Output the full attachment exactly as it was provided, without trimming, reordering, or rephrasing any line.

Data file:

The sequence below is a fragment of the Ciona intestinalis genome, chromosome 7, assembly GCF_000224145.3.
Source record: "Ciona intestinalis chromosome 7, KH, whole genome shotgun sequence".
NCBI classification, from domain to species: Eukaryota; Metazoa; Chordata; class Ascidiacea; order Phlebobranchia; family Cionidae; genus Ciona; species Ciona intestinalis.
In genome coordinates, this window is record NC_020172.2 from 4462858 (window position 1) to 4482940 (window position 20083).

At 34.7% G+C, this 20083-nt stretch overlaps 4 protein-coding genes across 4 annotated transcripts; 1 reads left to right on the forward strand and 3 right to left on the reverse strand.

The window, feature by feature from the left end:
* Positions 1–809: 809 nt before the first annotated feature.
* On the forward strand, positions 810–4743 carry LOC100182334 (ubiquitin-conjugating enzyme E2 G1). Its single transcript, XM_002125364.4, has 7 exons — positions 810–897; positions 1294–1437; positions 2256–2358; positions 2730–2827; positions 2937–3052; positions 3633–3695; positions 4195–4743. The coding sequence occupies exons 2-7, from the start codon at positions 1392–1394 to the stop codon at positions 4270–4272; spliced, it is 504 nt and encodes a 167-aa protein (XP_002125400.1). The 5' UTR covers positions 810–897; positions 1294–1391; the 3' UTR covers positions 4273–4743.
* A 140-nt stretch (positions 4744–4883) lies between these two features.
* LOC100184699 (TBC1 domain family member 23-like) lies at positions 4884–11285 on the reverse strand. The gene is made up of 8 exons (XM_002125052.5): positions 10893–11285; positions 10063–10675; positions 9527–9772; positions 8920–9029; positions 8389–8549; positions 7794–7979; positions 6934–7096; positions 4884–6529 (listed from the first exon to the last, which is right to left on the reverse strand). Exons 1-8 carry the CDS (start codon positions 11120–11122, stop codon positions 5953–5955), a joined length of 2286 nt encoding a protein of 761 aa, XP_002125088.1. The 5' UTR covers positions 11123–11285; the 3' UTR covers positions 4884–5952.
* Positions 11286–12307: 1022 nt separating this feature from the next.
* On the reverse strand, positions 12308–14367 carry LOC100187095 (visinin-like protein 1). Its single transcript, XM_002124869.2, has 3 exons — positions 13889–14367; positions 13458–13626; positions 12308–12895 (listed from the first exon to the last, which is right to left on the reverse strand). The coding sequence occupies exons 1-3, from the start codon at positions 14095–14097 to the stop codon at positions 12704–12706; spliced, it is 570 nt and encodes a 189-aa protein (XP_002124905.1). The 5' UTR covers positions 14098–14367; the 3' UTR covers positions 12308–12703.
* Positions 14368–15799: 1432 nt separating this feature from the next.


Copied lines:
The sequence below is a fragment of the Ciona intestinalis genome, chromosome 7, assembly GCF_000224145.3.
Source record: "Ciona intestinalis chromosome 7, KH, whole genome shotgun sequence".
NCBI classification, from domain to species: Eukaryota; Metazoa; Chordata; class Ascidiacea; order Phlebobranchia; family Cionidae; genus Ciona; species Ciona intestinalis.
In genome coordinates, this window is record NC_020172.2 from 4462858 (window position 1) to 4482940 (window position 20083).

At 34.7% G+C, this 20083-nt stretch overlaps 4 protein-coding genes across 4 annotated transcripts; 1 reads left to right on the forward strand and 3 right to left on the reverse strand.

The window, feature by feature from the left end:
* Positions 1–809: 809 nt before the first annotated feature.
* On the forward strand, positions 810–4743 carry LOC100182334 (ubiquitin-conjugating enzyme E2 G1). Its single transcript, XM_002125364.4, has 7 exons — positions 810–897; positions 1294–1437; positions 2256–2358; positions 2730–2827; positions 2937–3052; positions 3633–3695; positions 4195–4743. The coding sequence occupies exons 2-7, from the start codon at positions 1392–1394 to the stop codon at positions 4270–4272; spliced, it is 504 nt and encodes a 167-aa protein (XP_002125400.1). The 5' UTR covers positions 810–897; positions 1294–1391; the 3' UTR covers positions 4273–4743.
* A 140-nt stretch (positions 4744–4883) lies between these two features.
* LOC100184699 (TBC1 domain family member 23-like) lies at positions 4884–11285 on the reverse strand. The gene is made up of 8 exons (XM_002125052.5): positions 10893–11285; positions 10063–10675; positions 9527–9772; positions 8920–9029; positions 8389–8549; positions 7794–7979; positions 6934–7096; positions 4884–6529 (listed from the first exon to the last, which is right to left on the reverse strand). Exons 1-8 carry the CDS (start codon positions 11120–11122, stop codon positions 5953–5955), a joined length of 2286 nt encoding a protein of 761 aa, XP_002125088.1. The 5' UTR covers positions 11123–11285; the 3' UTR covers positions 4884–5952.
* Positions 11286–12307: 1022 nt separating this feature from the next.
* On the reverse strand, positions 12308–14367 carry LOC100187095 (visinin-like protein 1). Its single transcript, XM_002124869.2, has 3 exons — positions 13889–14367; positions 13458–13626; positions 12308–12895 (listed from the first exon to the last, which is right to left on the reverse strand). The coding sequence occupies exons 1-3, from the start codon at positions 14095–14097 to the stop codon at positions 12704–12706; spliced, it is 570 nt and encodes a 189-aa protein (XP_002124905.1). The 5' UTR covers positions 14098–14367; the 3' UTR covers positions 12308–12703.
* Positions 14368–15799: 1432 nt separating this feature from the next.